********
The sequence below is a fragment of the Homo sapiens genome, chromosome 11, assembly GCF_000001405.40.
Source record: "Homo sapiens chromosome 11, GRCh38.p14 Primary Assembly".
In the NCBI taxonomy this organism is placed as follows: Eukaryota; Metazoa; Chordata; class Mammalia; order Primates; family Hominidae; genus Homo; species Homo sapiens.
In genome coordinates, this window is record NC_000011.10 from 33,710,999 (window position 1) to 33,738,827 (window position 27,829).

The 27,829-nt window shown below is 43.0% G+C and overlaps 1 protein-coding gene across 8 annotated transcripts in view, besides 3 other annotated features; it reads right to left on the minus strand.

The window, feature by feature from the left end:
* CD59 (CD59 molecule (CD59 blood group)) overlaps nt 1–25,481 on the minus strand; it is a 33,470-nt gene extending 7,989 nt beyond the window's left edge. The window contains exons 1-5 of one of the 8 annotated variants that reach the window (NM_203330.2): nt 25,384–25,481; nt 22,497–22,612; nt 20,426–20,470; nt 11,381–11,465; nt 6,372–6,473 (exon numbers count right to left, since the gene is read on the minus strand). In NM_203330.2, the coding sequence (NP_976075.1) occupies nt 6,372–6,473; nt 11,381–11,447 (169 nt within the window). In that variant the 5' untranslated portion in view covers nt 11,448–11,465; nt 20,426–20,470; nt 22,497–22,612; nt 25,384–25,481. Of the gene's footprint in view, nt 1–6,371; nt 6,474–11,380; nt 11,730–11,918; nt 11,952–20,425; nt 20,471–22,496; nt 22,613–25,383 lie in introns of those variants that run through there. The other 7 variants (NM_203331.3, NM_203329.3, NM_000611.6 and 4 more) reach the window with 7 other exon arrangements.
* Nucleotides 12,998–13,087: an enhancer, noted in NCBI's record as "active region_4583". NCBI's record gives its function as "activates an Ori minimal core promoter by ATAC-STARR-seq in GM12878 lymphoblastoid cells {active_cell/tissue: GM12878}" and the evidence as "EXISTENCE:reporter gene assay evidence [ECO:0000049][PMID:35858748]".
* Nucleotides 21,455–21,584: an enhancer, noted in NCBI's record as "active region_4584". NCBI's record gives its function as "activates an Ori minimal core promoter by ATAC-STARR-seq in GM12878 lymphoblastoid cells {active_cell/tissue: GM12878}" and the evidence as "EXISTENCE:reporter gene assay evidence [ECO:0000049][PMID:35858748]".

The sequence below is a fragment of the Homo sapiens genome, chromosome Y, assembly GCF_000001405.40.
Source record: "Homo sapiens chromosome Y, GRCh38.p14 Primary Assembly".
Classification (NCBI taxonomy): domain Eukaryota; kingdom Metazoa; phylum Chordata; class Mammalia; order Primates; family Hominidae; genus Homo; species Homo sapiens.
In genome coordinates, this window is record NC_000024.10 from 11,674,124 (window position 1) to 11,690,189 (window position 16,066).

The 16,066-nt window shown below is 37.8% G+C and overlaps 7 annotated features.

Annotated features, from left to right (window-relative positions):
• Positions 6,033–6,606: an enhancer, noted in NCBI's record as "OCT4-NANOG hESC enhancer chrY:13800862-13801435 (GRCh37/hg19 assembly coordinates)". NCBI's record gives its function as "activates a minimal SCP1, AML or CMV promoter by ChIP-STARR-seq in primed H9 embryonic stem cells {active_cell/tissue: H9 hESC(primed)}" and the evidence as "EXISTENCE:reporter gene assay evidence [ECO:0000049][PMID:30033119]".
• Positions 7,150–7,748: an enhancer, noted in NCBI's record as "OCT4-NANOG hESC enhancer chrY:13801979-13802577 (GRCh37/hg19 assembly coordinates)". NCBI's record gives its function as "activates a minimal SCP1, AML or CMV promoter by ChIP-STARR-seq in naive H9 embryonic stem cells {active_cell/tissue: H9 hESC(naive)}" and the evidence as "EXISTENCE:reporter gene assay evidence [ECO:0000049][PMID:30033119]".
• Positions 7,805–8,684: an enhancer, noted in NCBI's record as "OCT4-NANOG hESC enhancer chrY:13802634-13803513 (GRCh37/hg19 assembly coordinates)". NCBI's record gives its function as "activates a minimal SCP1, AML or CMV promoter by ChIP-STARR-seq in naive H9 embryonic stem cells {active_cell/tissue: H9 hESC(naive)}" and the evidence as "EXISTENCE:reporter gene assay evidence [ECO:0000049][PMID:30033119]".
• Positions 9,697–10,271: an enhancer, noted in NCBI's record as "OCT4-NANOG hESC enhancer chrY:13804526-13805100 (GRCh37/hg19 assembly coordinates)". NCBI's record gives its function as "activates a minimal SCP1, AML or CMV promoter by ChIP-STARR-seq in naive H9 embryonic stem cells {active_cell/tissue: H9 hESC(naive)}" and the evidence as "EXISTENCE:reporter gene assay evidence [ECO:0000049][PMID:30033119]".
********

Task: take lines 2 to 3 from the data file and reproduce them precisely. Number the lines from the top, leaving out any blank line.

Source record: "Homo sapiens chromosome 11, GRCh38.p14 Primary Assembly".
In the NCBI taxonomy this organism is placed as follows: Eukaryota; Metazoa; Chordata; class Mammalia; order Primates; family Hominidae; genus Homo; species Homo sapiens.